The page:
State withdraws insurance stopgap measure

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DES MOINES – The Iowa Insurance Division has withdrawn its effort to create a stopgap insurance program for Iowans, according to a release today from Governor Kim Reynolds office.

State officials, including Iowa Insurance Division (IID) Commissioner Doug Ommen, received a letter on Friday from the Center of Medicaid and Medicare Services outlining how federal funding will be calculated for the state’s waiver, also known as the Iowa Stopgap Measure. The announcement came early Monday afternoon. There were also concerns about the timeline for providers to be able to handle the application process with the Nov. 1 ACA open enrollment date quickly approaching.

“Premiums under Obamacare have increased 110% for Iowans since 2013, and thousands of Iowans can no longer afford health insurance,” Governor Kim Reynolds and the Centers for Medicare & Medicaid Services (CMS) Administrator Seema Verma said in a joint statement. “Iowa pursued state flexibility through the Stopgap Measure, but ultimately, Obamacare is an inflexible law that Congress must repeal and replace. Obamacare is unaffordable, unsustainable, and unworkable.”

“Obamacare is an unworkable law,” Ommen said. “The Stopgap Measure was an innovative solution to help thousands of Iowans. Unfortunately, Obamacare’s waiver rules are so inflexible that the Stopgap cannot be approved under terms that would be workable for Iowa. This is evidenced by the fact that a bipartisan group of senators recently announced a bill to fix some of the inflexibilities on Obamacare’s waiver provision that Iowa has run into.”

Wellmark Blue Cross Blue Shield indicated if the stopgap measure were put in place in Iowa, it would be willing to offer ACA plans in 2018, as well. Many insurance providers are continuing to offer insurance plans in Iowa, but only Medica will offer ACA plans that may include subsidies to offset premium costs. However, Medica has said premium rates could increase by as much as 57% in 2018.

“I think it’s generally the administration’s lack of flexibility. Generally speaking, President Trump has been very clear that he wants it gone and he doesn’t want to put a band-aid on it,” said Justin Pieper from Fort Madison’s Group Benefit Partner’s office.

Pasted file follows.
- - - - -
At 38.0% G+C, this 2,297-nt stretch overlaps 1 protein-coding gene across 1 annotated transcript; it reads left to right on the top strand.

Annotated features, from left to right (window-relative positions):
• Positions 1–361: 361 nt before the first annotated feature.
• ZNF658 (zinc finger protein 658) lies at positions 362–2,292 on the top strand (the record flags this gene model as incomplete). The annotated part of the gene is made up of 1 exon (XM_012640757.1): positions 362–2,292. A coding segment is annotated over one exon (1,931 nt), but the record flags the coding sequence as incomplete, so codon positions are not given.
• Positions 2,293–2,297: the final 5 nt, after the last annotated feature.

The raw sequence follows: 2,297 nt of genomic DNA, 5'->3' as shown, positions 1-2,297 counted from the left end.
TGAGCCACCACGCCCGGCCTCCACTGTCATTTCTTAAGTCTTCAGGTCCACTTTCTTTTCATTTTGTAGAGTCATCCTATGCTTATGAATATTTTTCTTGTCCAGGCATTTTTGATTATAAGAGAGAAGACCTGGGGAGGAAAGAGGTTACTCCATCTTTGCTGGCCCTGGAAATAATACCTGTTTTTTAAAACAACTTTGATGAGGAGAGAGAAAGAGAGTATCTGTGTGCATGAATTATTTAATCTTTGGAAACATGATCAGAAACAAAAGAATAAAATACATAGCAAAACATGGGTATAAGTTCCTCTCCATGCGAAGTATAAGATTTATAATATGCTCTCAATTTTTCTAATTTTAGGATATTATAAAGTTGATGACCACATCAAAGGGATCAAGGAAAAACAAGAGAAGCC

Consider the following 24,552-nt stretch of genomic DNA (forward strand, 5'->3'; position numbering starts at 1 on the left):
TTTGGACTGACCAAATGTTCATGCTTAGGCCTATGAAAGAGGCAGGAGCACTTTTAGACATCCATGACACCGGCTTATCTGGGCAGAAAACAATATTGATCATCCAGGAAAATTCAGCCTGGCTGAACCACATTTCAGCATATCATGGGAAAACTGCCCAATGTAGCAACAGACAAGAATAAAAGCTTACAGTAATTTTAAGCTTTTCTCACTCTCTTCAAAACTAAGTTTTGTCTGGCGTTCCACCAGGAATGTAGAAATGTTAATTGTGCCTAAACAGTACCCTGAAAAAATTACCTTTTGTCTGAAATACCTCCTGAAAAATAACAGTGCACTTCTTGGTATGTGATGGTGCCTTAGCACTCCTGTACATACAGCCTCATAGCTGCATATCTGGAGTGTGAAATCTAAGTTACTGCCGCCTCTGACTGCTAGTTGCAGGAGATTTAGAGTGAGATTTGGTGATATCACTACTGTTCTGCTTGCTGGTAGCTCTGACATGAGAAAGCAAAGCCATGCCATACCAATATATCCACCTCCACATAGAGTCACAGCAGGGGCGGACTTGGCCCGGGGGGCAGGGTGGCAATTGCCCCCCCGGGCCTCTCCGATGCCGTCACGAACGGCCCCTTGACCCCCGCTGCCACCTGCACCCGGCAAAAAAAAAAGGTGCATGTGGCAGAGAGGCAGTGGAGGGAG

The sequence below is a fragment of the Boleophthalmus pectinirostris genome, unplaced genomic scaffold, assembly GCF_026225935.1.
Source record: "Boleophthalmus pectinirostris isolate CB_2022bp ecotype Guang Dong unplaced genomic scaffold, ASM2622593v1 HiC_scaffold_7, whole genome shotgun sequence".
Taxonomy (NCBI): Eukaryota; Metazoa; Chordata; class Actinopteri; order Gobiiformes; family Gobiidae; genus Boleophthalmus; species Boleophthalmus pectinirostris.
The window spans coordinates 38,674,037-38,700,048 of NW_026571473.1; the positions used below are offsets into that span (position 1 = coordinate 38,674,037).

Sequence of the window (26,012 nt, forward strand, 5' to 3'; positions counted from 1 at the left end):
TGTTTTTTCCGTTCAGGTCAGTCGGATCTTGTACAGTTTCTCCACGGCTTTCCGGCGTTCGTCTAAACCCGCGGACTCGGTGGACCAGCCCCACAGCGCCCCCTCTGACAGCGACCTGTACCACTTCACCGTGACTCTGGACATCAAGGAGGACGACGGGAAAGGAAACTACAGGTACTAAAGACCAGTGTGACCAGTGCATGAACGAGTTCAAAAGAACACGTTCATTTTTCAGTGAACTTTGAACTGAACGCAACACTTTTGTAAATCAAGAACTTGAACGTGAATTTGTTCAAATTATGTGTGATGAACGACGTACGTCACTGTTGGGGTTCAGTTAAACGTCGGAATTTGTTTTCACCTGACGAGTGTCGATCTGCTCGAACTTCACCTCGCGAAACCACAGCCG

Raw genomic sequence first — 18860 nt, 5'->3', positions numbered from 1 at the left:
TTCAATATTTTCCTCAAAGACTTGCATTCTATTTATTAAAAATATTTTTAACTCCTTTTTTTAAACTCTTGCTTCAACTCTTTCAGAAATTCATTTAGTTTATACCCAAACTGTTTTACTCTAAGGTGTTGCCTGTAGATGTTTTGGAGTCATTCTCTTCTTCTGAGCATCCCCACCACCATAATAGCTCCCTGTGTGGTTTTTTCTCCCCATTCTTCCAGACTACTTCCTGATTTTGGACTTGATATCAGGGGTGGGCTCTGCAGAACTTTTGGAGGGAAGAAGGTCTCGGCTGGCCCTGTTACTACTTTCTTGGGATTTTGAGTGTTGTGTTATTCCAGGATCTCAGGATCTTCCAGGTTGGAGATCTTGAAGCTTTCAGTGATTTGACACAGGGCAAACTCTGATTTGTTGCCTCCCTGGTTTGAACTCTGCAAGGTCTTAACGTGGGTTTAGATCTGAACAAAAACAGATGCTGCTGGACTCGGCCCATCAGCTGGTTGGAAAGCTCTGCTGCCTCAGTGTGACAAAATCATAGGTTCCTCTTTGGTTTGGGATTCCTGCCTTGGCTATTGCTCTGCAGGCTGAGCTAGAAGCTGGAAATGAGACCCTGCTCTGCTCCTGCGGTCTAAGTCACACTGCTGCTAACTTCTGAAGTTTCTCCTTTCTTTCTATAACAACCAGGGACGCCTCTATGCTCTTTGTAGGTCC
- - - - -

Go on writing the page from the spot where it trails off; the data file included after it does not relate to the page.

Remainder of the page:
“Medica will be the only carrier and it will be very status quo as it was last year. We have not seen the rates and how the subsidies are going to be impacted. So anyone eligible for a premium subsidy should be eligible and the subsidies will likely be absorbing that increase, but we haven’t seen any numbers.”

Pieper said Ommen was very clear that this was a stopgap, not a long-term solution, and was intended to bring some short-term cost relief to the market until further progress could be made at the federal level.

The Affordable Care Act provided in Section 1332 a path for states to file for a waiver, but if those states are facing a failing market, and if they are successful in stabilizing the market and bringing people back in, the waiver will not work. In other words, the title of Section 1332—“state innovation waivers – is an oxymoron”, according to the governor’s release.

“We are hopeful that expansion of short-term health plans and association plans for individuals will provide much needed relief in the near future. Additionally, Iowans eligible for Obamacare subsidies or who can afford the high cost of Obamacare will be able to sign up for health insurance on, starting November 1, 2017, with Medica.”

Wellmark issued a statement following the announcement.

“Wellmark commends Governor Kim Reynolds, Iowa Insurance Commissioner Doug Ommen and their staffs, for taking the lead in creating the Iowa Stopgap Measure. We also want to thank Senators Charles Grassley and Joni Ernst for their strong support of this effort.  The Iowa Stopgap Measure is the most innovative attempt to address the challenges with the individual Affordable Care Act (ACA) market in the country. Wellmark stands by our beliefs on what it will take to stabilize the individual ACA market and will continue to work on a long-term solution with state and federal officials.”

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